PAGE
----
Washington Post Journalist Jason Rezaian Convicted in Iran

by Cassandra Vinograd /  / Updated 

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Jailed Washington Post reporter Jason Rezaian has been convicted in Iran, according to the country's judiciary and his newspaper.

Rezaian, a dual American-Iranian citizen, was detained for more than 445 days — longer than the 1979 Iran hostage crisis. His family and the newspaper insist the espionage and other charges he faced were bogus.

Image: Jason Rezaian in 2013
Jason Rezaian in 2013.AFP - Getty Images

Iran's judiciary said Sunday that a "ruling" had been reached in the trial. It gave no details on the contents of the ruling, noting that it could still be appealed — indicating a conviction had been reached.

It was not immediately clear what Rezaian had been convicted of.

Washington Post Executive Editor Martin Baron called the guilty verdict an "outrageous injustice" and said the newspaper was working with Rezaian's family and lawyer to pursue an immediate appeal.

“Iran has behaved unconscionably throughout this case, but never more so than with this indefensible decision by a Revolutionary Court to convict an innocent journalist of serious crimes after a proceeding that unfolded in secret, with no evidence whatsoever of any wrongdoing," he said in a statement Monday. "For now, no sentence has been announced."

Rezaian was arrested in his home in Tehran in July 2014 along with his wife. While she was later released, Rezaian — the Washington Post's Tehran bureau chief since 2012 — was charged with espionage and other crimes.

Related: Iran Charges Washington Post Journalist Jason Rezaian

The State Department said Monday it had seen news reports of the conviction but had yet to see any official confirmation of a verdict on specific charges or further information.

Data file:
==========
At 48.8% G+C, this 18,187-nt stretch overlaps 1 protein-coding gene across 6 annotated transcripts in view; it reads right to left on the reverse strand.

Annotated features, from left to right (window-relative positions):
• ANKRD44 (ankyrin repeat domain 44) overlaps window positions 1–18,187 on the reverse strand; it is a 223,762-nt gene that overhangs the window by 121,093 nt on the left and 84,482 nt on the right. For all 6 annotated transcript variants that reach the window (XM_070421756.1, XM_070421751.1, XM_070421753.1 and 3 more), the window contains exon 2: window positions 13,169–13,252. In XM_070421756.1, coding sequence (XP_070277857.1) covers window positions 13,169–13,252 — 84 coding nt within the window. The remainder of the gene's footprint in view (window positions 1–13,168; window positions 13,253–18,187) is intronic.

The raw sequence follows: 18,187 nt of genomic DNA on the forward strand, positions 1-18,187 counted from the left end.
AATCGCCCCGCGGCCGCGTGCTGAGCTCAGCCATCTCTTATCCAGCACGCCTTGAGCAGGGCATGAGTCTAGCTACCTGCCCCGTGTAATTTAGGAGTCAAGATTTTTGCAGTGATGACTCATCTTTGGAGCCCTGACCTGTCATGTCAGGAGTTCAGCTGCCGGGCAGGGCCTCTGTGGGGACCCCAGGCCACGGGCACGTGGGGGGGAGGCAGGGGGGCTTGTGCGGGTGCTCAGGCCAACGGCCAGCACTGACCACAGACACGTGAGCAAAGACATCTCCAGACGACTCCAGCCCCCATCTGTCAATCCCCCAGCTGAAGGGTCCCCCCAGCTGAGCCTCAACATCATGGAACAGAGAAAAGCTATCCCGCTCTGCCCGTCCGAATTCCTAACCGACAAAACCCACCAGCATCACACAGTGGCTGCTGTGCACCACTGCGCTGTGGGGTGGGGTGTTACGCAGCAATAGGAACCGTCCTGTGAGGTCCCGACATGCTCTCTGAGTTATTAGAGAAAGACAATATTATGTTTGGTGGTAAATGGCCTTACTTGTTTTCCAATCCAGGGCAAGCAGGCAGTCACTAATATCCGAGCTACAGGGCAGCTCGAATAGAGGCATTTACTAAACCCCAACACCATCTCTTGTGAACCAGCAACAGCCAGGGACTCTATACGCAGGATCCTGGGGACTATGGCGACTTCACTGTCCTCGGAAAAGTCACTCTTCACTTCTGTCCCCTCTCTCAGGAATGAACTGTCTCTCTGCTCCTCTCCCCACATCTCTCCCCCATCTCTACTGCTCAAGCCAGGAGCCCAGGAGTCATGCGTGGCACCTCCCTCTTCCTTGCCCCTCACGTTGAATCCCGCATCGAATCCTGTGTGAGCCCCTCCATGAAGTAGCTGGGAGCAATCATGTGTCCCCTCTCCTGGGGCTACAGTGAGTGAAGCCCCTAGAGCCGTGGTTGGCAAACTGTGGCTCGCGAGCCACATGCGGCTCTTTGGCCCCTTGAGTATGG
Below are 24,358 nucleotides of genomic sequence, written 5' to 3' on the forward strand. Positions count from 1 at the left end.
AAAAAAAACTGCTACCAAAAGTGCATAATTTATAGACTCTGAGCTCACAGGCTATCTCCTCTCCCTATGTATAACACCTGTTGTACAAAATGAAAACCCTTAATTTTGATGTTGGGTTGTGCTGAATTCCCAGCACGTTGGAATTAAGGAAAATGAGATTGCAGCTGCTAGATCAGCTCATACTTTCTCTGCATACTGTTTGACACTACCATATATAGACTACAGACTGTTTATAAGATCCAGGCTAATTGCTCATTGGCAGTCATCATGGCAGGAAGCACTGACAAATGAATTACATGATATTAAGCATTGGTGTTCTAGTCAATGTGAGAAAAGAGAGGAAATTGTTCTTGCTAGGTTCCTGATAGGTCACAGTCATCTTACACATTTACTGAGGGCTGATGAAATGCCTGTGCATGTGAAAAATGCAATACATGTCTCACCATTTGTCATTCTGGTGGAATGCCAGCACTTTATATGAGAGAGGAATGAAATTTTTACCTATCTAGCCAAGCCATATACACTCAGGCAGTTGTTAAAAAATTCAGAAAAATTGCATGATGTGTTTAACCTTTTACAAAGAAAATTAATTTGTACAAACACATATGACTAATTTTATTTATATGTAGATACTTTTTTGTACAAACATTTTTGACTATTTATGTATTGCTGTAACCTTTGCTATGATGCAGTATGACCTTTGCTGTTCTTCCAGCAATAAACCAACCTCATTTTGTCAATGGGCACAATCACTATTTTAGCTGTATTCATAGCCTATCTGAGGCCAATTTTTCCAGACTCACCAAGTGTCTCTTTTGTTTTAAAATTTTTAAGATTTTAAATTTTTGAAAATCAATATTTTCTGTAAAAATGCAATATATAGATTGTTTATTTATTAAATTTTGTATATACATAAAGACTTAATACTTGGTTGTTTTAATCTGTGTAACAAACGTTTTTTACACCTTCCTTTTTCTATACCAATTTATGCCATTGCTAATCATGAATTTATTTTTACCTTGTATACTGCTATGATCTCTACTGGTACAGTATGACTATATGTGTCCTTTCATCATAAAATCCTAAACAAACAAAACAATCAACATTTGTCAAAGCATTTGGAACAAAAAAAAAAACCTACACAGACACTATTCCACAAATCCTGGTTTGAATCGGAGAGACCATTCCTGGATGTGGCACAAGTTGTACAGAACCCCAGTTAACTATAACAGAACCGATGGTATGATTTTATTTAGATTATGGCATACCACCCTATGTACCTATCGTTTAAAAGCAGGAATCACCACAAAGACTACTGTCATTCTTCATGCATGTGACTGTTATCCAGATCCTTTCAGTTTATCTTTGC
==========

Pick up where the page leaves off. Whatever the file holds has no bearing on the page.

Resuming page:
"Unfortunately, this is not surprising given that this process has been opaque and incomprehensible from the start," spokesman John Kirby said in a statement. "Regardless of whether there has been a conviction or not, we continue to call for the government of Iran to drop all charges against Jason and release him immediately."

There was no immediate comment from Rezaian's family, who on Sunday criticized the "vague" statement about a ruling. The journalist's brother, Ali Rezaian, called it "disappointing" but "not surprising."

"It follows an unconscionable pattern by Iranian authorities of silence, obfuscation, delay and a total lack of adherence to international law, as well as Iranian law," he said in a statement Sunday. "The Iranian government has never provided any proof of the trumped up espionage and other charges against Jason."

Rezaian was held for months in extreme isolation without access to a lawyer, according to his family and the Washington Post.

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